The Insight Behind Record Solar Efficiency

It’s not the absorbing of photons that matters most, it’s the emitting of them. That counterintuitive bit of wisdom about boosting photovoltaic cell efficiency is at the heart of work at Lawrence Berkeley National Laboratory (Berkeley Lab) that has led to record-breaking solar cell performances.

According to the lab, the most efficient solar cells on the market today are made from monocrystalline silicon wafers that operate at about 23 percent efficiency – that is, they convert about 23 percent of the energy hitting the cell into electricty. But based on work by the Berkeley researchers, the private company Alta Devices – founded by lead researcher Eli Yablonovitch – was able “to fabricate solar cells from gallium arsenide that have achieved a record conversion efficiency of 28.4 percent,” the lab said.

solar efficiency record, berkeley lab

image via Berkeley Lab

Gallium arsenide is considered a great material for making solar cells because, according to Yablonovitch, it “absorbs photons 10,000 times more strongly than silicon for a given thickness but is not 10,000 times more expensive.” But what the Berkeley researchers focused on was the next part of the process: Sunlight absorbed in a solar cell produces electrons that need to be pulled from the cell as electricity – and if they aren’t pulled quickly enough, the power dissipates, sometimes as heat, further degrading power output.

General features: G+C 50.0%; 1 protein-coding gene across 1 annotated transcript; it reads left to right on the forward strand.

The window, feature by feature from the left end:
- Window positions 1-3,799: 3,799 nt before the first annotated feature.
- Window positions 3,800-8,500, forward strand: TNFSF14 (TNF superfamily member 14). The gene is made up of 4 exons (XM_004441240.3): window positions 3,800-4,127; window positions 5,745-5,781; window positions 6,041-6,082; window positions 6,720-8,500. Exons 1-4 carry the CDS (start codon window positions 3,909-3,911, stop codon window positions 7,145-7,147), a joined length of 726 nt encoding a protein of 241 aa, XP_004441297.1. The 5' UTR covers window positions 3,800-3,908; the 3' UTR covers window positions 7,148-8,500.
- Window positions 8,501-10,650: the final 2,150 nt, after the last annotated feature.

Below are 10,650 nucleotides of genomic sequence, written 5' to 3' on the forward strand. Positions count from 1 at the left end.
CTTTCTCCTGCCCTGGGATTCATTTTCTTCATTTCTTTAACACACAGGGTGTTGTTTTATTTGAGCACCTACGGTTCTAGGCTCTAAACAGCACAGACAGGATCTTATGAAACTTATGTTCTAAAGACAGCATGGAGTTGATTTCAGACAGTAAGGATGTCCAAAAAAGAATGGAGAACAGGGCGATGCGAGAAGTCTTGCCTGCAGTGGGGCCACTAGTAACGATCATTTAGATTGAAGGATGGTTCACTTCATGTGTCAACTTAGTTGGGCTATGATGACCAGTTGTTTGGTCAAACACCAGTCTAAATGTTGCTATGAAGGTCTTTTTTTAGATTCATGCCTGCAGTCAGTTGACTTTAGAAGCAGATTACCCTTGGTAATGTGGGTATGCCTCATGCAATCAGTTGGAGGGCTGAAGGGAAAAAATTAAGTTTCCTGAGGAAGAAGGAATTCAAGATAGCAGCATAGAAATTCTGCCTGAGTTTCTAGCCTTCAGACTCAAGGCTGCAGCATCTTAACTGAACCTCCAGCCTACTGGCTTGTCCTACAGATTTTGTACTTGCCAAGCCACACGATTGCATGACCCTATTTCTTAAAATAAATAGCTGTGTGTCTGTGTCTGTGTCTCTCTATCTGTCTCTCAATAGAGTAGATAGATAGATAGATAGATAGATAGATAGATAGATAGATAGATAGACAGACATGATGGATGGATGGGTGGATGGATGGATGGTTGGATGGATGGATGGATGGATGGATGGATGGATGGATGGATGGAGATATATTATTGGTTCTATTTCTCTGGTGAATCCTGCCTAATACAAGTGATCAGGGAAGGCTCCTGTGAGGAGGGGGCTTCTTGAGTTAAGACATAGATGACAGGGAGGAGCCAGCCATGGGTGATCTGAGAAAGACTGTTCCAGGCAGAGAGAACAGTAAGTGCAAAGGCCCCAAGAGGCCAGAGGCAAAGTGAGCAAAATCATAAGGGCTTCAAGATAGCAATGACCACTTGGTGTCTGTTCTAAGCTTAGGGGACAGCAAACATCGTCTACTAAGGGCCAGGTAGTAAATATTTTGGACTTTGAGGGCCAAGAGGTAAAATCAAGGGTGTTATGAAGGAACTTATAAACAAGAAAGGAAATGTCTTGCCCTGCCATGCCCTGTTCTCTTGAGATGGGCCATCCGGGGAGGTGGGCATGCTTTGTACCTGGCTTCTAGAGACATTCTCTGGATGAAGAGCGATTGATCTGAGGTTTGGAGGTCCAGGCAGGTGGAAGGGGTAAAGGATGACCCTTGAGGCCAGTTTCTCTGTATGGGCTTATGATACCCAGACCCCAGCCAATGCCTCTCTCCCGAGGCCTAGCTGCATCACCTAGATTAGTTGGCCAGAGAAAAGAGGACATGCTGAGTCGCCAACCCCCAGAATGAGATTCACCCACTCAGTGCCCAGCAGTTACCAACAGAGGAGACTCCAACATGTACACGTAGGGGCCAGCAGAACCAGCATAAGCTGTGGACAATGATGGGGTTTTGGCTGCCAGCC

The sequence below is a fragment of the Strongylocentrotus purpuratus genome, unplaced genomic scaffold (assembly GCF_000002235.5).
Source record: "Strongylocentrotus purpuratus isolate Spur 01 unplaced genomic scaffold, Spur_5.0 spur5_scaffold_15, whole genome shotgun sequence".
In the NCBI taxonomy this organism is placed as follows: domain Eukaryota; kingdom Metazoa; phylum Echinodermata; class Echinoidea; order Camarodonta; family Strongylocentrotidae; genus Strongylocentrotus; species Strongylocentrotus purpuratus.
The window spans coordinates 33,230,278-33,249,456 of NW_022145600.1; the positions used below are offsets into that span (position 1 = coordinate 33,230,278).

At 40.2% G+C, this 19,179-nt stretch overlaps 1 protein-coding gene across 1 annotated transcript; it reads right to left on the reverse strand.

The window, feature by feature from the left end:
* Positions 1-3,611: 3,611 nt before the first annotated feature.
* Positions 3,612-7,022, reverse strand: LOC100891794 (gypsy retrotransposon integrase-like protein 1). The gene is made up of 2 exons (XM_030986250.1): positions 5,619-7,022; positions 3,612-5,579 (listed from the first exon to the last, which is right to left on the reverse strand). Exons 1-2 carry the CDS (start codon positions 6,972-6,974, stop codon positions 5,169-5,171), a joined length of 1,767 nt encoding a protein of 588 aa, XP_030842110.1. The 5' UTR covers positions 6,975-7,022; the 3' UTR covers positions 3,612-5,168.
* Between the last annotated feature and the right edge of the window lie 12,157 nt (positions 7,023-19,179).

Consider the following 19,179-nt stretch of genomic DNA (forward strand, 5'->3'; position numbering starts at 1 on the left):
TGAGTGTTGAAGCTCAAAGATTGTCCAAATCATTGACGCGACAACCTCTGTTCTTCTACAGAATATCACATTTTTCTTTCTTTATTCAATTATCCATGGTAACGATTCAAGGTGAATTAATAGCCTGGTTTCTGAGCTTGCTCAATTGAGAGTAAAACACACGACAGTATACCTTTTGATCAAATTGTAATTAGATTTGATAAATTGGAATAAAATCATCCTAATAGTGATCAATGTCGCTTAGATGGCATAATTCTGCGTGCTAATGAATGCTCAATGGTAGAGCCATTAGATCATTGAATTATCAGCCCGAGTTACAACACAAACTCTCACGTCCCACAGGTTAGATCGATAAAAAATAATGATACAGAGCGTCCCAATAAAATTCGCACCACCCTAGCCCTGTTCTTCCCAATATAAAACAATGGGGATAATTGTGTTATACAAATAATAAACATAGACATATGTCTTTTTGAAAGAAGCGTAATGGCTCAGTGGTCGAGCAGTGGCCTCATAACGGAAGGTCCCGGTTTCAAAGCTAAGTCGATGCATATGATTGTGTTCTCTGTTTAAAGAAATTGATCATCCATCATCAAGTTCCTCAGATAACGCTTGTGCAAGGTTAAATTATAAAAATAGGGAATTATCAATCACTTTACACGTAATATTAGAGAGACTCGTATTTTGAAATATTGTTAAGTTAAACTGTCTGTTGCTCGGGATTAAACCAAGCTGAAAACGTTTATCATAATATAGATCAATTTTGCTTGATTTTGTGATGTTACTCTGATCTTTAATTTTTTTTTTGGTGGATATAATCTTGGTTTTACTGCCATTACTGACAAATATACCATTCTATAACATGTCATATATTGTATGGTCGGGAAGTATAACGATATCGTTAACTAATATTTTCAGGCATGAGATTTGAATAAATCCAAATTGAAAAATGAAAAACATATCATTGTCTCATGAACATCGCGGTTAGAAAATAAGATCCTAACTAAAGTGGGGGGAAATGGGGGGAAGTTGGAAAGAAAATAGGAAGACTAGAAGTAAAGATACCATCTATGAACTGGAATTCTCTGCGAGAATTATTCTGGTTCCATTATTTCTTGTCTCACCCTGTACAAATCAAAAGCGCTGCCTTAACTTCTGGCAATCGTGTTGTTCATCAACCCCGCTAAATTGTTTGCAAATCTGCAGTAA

Calculations by co-researcher Owen Miller showed that if this released energy exits the cell as external fluorescence, it would boost the cell’s output voltage – bringing efficiency closer to the accepted efficiency limit (known as the Shockley-Queisser, or SQ , Limit) of 33.5-percent for a single p-n junction solar cell.

This theoretical knowledge was put to work by Alta Devices, which used a single-crystal thin-film technology developed earlier by Yablonovitch, called “epitaxial liftoff,” that squeezes more energy out of the cell. According the Berkeley Lab, the cells “not only smashed previous solar conversion efficiency records, but can be produced at well below the cost of any other solar cell technology.” And it won’t be long before these cells are on the market: Alta Devices expects to have gallium arsenide solar panels on the market within a year, the lab said.

Pete Danko is a writer and editor based in Portland, Oregon. His work has appeared in Breaking Energy, National Geographic's Energy Blog, The New York Times, San Francisco Chronicle and elsewhere.